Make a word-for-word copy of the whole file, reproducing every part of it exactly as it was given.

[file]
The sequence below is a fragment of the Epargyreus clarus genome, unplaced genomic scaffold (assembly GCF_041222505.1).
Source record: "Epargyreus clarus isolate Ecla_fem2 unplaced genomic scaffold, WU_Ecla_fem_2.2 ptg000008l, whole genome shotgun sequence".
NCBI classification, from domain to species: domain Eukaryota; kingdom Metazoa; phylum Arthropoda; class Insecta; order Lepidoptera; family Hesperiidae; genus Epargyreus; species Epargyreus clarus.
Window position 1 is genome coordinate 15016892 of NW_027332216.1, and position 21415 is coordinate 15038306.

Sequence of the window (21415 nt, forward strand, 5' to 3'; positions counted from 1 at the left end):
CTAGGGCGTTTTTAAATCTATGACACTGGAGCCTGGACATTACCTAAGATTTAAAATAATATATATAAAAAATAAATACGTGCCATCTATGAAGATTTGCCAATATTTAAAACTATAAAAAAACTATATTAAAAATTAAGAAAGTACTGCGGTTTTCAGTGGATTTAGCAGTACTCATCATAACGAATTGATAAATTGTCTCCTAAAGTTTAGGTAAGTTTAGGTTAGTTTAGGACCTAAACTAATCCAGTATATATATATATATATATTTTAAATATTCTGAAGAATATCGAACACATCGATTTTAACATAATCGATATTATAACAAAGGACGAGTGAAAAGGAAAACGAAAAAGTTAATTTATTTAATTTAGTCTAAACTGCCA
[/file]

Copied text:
The sequence below is a fragment of the Epargyreus clarus genome, unplaced genomic scaffold (assembly GCF_041222505.1).
Source record: "Epargyreus clarus isolate Ecla_fem2 unplaced genomic scaffold, WU_Ecla_fem_2.2 ptg000008l, whole genome shotgun sequence".
NCBI classification, from domain to species: domain Eukaryota; kingdom Metazoa; phylum Arthropoda; class Insecta; order Lepidoptera; family Hesperiidae; genus Epargyreus; species Epargyreus clarus.
Window position 1 is genome coordinate 15016892 of NW_027332216.1, and position 21415 is coordinate 15038306.

Sequence of the window (21415 nt, forward strand, 5' to 3'; positions counted from 1 at the left end):
CTAGGGCGTTTTTAAATCTATGACACTGGAGCCTGGACATTACCTAAGATTTAAAATAATATATATAAAAAATAAATACGTGCCATCTATGAAGATTTGCCAATATTTAAAACTATAAAAAAACTATATTAAAAATTAAGAAAGTACTGCGGTTTTCAGTGGATTTAGCAGTACTCATCATAACGAATTGATAAATTGTCTCCTAAAGTTTAGGTAAGTTTAGGTTAGTTTAGGACCTAAACTAATCCAGTATATATATATATATATATTTTAAATATTCTGAAGAATATCGAACACATCGATTTTAACATAATCGATATTATAACAAAGGACGAGTGAAAAGGAAAACGAAAAAGTTAATTTATTTAATTTAGTCTAAACTGCCA